3 Financial Habits That Helped Kendra Y. Hill Earn $2 Million in One Year
- Entrepreneur Kendra Y. Hill has made $2 million in less than a year during the pandemic.
- Before becoming his own boss, Hill struggled to manage his finances.
- Five financial habits, like setting notifications for purchases over $10, help her maintain her wealth.
Although she started her first business in 2011, entrepreneur Kendra Y. Hill had to work for nine more years to achieve multimillion-dollar success — and maintain it.
According to records seen by Insider, Hill earned $2 million in 2020, at the height of the pandemic, from Kendra Scale My Business, a consulting firm that helps social media creators monetize their content.
Before becoming his own boss, Hill struggled to manage his finances. “I grew up very, very poor,” she told Insider, “and that poverty mindset stuck with me.”
When she was 18, she had large credit card debts and struggled to pay them off. “Once I decided to take generational wealth building seriously, I had to stop first and say, ‘I forgive myself for what I’ve done,'” she says.
Now Hill swears by five money habits to stay rich.
1. She checks her cash flow monthly and creates a compensation plan for each week
Most people on a fixed income start creating their budget based on their income, but Hill does things differently.
“At the end of each month, I plan what I’m going to sell for my business the following month,” says Hill, whose monthly expenses are around $12,000. “Then I plan, week by week, what I’m going to sell? What are the prices? How can we promote this on social media?”
On top of that, she’ll make a list of fun expenses she wants to add and figure out how to increase her business income from there.
2. She gives herself a big discretionary spending budget each month.
In addition to $12,000 in monthly expenses, Hill allows up to $30,000 per month for discretionary spending, money in your budget specifically for fun things, like going to the movies or eating out.
“Even then, I try not to spend that money,” she says. “If I want to do something more, I take it out of that money. I’m not someone who believes in depriving yourself of things.”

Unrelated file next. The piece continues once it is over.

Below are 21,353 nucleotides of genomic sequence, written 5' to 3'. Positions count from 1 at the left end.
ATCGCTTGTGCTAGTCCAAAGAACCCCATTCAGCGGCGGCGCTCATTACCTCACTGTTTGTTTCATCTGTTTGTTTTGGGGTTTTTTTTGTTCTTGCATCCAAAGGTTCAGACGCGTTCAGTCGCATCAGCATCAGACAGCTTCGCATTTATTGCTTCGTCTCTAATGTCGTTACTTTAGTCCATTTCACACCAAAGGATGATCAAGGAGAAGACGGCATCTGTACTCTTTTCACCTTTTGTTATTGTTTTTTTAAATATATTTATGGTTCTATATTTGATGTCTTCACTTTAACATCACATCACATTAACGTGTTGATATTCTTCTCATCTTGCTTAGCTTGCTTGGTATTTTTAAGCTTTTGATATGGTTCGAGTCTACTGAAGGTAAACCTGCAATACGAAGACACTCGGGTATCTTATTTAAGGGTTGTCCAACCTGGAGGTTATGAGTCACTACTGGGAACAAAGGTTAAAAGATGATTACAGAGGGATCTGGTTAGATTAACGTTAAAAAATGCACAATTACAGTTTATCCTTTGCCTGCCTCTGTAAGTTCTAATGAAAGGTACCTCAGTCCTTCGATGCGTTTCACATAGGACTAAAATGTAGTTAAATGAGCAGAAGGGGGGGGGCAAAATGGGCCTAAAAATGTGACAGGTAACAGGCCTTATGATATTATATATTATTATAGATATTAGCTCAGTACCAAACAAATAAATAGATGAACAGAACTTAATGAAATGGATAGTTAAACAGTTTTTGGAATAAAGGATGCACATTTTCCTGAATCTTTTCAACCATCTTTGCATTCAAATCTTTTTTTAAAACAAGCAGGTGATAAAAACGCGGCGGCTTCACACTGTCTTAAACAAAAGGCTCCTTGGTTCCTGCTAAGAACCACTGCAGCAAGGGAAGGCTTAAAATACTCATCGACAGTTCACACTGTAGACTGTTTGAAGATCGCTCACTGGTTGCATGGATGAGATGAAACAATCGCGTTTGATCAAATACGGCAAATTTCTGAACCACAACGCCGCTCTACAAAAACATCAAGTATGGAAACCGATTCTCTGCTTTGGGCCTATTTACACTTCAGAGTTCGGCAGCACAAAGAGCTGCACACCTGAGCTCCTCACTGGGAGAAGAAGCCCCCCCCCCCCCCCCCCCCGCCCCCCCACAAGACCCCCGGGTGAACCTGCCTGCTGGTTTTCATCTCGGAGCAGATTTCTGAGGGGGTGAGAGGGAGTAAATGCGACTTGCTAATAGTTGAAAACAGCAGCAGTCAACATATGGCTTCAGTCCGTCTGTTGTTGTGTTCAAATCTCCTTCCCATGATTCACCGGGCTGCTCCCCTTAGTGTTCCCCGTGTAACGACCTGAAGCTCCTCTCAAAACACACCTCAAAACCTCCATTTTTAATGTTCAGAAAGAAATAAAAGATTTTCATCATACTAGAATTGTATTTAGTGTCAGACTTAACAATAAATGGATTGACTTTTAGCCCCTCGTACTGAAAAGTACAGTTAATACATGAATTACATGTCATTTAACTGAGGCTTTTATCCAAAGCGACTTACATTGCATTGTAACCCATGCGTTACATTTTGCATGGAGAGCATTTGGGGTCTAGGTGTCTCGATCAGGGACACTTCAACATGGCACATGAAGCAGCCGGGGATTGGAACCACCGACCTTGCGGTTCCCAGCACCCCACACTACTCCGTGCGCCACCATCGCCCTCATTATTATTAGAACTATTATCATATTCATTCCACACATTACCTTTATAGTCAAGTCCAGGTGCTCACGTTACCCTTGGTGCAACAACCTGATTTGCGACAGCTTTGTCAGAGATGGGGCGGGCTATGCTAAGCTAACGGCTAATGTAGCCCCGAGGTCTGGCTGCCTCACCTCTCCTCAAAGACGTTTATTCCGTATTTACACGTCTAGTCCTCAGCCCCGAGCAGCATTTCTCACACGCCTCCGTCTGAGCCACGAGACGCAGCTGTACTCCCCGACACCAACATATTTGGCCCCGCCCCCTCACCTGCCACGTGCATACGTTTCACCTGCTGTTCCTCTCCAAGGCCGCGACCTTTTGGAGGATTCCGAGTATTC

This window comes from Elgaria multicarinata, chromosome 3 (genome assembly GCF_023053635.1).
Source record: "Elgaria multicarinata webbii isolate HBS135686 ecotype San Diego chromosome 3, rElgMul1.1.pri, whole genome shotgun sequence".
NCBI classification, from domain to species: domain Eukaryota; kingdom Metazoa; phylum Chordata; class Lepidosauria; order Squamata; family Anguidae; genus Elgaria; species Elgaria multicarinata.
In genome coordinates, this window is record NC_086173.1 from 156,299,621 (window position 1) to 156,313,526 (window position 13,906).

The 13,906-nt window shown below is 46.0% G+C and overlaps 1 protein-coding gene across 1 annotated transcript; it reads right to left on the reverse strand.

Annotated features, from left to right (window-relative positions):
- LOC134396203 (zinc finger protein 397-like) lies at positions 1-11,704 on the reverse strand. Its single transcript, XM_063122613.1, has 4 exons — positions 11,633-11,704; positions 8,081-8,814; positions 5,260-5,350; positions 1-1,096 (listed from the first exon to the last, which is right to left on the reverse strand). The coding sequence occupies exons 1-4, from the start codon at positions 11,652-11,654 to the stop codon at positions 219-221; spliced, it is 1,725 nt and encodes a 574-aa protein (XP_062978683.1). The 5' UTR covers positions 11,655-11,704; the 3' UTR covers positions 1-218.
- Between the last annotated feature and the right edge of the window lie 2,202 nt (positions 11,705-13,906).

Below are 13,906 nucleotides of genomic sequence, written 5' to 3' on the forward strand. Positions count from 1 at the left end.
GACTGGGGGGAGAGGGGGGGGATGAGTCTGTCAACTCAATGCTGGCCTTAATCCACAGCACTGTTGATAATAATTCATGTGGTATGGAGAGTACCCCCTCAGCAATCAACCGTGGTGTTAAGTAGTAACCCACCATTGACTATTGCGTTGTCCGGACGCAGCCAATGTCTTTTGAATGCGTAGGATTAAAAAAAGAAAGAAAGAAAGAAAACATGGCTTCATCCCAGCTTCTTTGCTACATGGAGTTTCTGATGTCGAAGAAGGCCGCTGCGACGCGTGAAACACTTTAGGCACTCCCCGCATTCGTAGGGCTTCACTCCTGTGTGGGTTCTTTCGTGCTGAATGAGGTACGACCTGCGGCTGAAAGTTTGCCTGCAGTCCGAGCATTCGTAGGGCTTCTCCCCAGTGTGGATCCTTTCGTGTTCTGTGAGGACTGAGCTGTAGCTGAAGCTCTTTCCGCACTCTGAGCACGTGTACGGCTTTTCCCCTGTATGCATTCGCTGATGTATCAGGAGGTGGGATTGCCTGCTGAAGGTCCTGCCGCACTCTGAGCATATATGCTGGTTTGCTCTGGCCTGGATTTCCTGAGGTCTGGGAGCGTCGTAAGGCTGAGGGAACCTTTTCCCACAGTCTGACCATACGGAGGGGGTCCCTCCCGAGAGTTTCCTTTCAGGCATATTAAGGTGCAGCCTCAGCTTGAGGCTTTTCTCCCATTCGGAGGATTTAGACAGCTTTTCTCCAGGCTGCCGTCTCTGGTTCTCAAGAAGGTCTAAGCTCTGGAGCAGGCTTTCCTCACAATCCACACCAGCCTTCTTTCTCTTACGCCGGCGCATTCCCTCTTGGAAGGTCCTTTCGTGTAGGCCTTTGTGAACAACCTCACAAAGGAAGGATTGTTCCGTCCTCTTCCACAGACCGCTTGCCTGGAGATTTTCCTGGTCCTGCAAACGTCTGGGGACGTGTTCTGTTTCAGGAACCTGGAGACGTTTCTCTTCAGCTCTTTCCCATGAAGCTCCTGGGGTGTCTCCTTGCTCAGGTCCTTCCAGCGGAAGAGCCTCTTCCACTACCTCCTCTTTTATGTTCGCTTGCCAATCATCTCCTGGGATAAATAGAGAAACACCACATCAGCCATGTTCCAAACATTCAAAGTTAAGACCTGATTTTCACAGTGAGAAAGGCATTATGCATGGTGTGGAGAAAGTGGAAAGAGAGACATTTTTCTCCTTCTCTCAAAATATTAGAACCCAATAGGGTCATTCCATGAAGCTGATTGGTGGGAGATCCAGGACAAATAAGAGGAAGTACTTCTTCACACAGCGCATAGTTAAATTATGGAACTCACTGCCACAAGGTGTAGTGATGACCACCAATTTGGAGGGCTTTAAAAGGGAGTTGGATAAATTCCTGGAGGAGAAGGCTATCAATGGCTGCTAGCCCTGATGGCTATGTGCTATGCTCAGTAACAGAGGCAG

Having a big discretionary budget gives Hill peace of mind that she can do whatever she needs to do to be happy. Much like a dieter who might be in a cycle of restriction and binge eating certain foods, being too restrictive with their discretionary spending can create an unbalanced relationship between Hill and her money, she says.
3. She intends to keep her business and personal expenses separate
Some business owners count travel and meals as business expenses to pay less tax at the end of the year, but Hill says that method doesn’t really help.
For example, Hill just wrapped up a tour of the country to promote his new book, “Purpose-Driven Enterprise: Finding Your Purpose and Making It Your Paycheck.” Instead of spending the whole tour through her company, she says, “I paid for this whole tour out of pocket.”
She adds, “Sometimes when you want to test something, don’t put it on your business to test it. Invest your own money. The more you invest your own money in things, the more you feel accountable for your own victory. .”
4. It sets SMS notifications for every credit card transaction over $10
Hill sets an alert for any transaction over $10 to track his spending. “For a person with a lot of money, $10 is nothing,” Hill says. “But I keep myself in that space because it keeps me humble.”
Hill says she grew up in poverty and struggled to manage her finances in the past. SMS notifications from his bank prevent him from overspending and reverting to his old ways.
She says, “Just because you have money doesn’t mean you have to spend it all or hoard it all. There has to be a balance between overspending and overhoarding, because both are bad.”
5. She donates 90% of her clothes once a year
Hill was a fashion designer, which means her closet is stocked with designer clothes and high-end pieces. Every November, Hill makes it a point to donate or gift almost anything in her closet to welcome abundance. “I don’t mean sell clothes on Poshmark, I mean literally giving “, she says. She donates her clothes to friends, Goodwill or other organizations.
She adds, “If you hold onto your money and material possessions so much that you never release them, you literally have no place to receive.”